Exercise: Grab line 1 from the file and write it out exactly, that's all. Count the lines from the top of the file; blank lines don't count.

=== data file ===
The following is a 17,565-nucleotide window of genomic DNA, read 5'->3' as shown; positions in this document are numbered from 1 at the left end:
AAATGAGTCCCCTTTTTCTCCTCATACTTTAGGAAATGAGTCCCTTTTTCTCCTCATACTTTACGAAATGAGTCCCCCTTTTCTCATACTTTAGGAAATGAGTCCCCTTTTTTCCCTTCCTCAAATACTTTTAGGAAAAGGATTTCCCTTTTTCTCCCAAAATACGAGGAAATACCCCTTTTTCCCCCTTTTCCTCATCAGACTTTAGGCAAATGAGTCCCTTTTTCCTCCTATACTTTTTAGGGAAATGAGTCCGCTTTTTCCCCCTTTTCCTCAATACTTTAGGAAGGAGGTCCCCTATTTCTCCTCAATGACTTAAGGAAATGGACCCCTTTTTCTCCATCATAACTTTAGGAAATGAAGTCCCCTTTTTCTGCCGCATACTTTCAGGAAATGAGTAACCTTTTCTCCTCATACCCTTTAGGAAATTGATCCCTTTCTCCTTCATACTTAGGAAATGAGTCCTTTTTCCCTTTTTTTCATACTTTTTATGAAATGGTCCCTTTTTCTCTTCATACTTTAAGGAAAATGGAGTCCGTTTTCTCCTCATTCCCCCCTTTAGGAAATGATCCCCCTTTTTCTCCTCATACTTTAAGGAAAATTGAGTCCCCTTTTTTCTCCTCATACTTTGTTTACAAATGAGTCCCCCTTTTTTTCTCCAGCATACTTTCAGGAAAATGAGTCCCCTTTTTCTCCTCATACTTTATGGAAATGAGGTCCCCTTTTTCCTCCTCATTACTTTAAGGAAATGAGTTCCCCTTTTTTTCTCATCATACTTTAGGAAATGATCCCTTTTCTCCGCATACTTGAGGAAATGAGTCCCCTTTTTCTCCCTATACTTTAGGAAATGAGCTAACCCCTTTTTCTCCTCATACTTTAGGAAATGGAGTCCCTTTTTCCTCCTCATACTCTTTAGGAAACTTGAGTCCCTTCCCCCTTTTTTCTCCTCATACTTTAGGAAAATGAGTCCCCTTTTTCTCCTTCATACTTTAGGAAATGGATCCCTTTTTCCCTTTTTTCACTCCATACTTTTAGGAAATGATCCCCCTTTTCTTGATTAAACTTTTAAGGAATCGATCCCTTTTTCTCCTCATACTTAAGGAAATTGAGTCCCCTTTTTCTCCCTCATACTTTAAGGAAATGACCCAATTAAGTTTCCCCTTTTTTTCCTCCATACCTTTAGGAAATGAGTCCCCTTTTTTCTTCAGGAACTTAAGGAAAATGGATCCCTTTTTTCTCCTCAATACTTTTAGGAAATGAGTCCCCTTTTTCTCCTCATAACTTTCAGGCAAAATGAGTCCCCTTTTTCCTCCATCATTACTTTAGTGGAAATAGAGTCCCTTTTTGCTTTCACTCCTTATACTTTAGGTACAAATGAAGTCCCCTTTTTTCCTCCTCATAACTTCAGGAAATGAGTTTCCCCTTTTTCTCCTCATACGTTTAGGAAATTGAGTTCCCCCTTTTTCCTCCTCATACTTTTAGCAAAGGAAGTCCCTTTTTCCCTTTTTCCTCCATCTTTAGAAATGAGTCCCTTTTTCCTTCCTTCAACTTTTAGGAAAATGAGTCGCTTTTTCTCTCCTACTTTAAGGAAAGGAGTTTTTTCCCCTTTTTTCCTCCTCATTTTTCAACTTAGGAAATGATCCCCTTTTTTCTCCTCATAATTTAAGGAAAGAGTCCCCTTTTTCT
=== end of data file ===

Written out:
The following is a 17,565-nucleotide window of genomic DNA, read 5'->3' as shown; positions in this document are numbered from 1 at the left end: